“I would ask Kinsella upon what basis he would rest capital’s claim to the RC role?”

    I would answer if that question were in non-Marxoid English.

    “I would urge him however to be very careful lest he pull on a thread that unravels the whole sweater of private property theory.”

    Private property does not need a defense. What needs a defense is violence against others–force used to invade or stop private property arrangements.

    “I’m also not sure if Klein is in agreement with Kinsella about the doctrine of respondeat superior.”

    Well, I do know that, so far, he has not broken my windowz.

  4. P.M.Lawrence Says:

    Er… the cake/murder comparison can also be read as a test for the consistency of the theory, not simply as an assertion that these things really are the same. It shows that any theory which cannot distinguish these things is either wrong or incomplete (or that they are essentially the same after all). SK’s arguments that they are not the same are outside arguments, not part of the usual theory. The arguments that the baker sold any interest and responsibility in the cake to his employer are the same as those for the killer, under the usual theory. The outside argument that the killer can’t shuffle off personal responsibility isn’t part of the usual theory. We can see that because the usual theory claims that people can shuffle that off by buying shares – that the share purchase contract achieves an indemnity for the purchaser. If you complete the theory by bringing in outside arguments, that ruins any consistency of the theory with the idea that contracts buying shares, between two parties, can indemnify purchasers from any separate claims of third parties.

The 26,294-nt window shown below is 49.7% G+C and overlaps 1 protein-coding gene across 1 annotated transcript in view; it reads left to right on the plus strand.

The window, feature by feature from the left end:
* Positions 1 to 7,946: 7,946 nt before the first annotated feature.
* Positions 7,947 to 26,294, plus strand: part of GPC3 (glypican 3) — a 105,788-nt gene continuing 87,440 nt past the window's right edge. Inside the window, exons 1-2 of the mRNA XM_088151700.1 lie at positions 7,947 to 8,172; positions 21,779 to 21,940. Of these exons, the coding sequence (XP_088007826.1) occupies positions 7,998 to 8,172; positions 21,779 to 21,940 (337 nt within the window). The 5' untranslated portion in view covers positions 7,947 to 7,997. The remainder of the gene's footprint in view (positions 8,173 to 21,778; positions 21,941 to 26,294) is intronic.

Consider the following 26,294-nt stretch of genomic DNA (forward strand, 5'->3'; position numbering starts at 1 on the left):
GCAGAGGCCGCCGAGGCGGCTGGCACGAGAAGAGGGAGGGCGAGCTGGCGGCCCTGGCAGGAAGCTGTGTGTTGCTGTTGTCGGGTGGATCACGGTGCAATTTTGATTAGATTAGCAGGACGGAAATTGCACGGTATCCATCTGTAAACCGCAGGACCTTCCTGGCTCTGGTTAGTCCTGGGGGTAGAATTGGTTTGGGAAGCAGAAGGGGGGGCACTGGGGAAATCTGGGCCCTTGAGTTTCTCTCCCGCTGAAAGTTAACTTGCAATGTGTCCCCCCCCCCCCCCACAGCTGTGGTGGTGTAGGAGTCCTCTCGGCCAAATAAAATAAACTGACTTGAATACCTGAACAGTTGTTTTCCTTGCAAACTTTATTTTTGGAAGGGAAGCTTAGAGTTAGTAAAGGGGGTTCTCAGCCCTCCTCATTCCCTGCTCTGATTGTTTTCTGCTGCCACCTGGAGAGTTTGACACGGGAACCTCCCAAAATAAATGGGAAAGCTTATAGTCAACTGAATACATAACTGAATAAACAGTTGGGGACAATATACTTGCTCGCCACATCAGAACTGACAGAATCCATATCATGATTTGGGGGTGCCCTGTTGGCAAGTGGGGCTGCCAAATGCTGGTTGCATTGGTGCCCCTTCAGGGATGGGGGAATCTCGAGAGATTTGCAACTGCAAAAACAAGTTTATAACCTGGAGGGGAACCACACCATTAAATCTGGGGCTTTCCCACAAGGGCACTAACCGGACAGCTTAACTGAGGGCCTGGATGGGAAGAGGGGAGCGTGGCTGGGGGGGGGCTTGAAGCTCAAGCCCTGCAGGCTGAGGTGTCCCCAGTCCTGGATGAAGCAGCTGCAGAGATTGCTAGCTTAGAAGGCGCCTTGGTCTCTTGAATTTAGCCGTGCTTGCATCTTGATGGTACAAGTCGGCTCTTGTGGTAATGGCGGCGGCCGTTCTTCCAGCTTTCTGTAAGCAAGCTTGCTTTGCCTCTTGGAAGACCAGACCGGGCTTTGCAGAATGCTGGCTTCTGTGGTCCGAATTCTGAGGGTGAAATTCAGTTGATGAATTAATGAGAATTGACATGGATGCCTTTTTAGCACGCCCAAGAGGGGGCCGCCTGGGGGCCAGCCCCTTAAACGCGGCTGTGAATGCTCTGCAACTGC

5. Technorino Says:

    I think ill buy your book Kevin :D